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One hundred ninety-nine species of bryophytes are documented for Erie County, Pennsylvania, representing 34% of the Pennsylvania bryophyte flora. This work is the result of scattered surveys over multiple years and the 2012 Crum Workshop. Aneuramaxima, Calypogeia integristipula, C. sphagnicola, Fuscocephaloziopsis loitlesbergeri, F.macrostachya, F. pleniceps, Cephaloziella hyalina, and Campylium protensum are reported new to the state, and an 83 species are reported new for the county. Nearly 40% of the species on this list are considered “rare” and tracked as critically imperiled (S1), imperiled (S2), or vulnerable (S3) by Pennsylvania Natural Heritage Program, highlighting the critical role of intensive surveys for bryophyte conservation.
Leptogium rivulare is a rarely reported boreal-temperate cyanolichen widely distributed in glaciated portions of Asia, eastern North America, and eastern, central, and western Europe, between the 44°N and 60°N parallels. In the USA, its historical range extended as far south as Illinois and Vermont (possibly in glacial refugia) but records from the last 100 years are only from central Wisconsin. Here, we report the first records of L.rivulare in Minnesota from the Boundary Waters Canoe Area Wilderness, and from novel habitat in Ontario, periodically flooded bedrock shoreline of alkaline lakes. In Canada, it is federally listed as Special Concern by the Committee on the Status of Endangered Wildlife in Canada (COSEWIC), and globally as Near Threatened by the International Union for Conservation of Nature (IUCN).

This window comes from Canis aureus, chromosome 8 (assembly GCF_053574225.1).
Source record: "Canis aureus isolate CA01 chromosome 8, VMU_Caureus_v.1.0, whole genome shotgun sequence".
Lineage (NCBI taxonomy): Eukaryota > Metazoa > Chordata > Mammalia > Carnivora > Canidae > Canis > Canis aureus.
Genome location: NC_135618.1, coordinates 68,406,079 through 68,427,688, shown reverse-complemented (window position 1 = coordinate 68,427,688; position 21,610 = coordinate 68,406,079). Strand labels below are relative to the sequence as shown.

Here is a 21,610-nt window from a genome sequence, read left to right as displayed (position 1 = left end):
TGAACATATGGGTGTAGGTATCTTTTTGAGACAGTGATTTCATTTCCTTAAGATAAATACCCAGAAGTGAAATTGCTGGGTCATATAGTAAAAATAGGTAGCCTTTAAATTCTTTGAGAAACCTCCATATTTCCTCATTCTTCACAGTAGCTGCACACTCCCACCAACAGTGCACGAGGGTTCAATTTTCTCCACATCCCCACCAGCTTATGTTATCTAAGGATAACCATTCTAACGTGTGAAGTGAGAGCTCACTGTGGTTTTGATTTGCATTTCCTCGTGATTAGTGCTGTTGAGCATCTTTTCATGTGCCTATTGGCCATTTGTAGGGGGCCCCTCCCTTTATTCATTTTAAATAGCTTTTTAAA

Ardeuma aurantiacum is new to North America from a collection in Florida. Anoectangium stracheyanum is new to Canada from a station in British Columbia. Anoectangium euchloron, a Latin American species, apparently intergrades with A. aestivum in North America.
The lichens of the Tomur Peak National Nature Reserve in Xinjiang, part of the Tianshan Mountain system in northwest China, have been studied for the last 30 years. A historical review of the lichen studies carried out in this region and a checklist for this World Heritage Site is provided. This is based on c. 1800 collected specimens from 35 sites and comprises 150 species, 9 varieties and 9 forms belonging to 62 genera.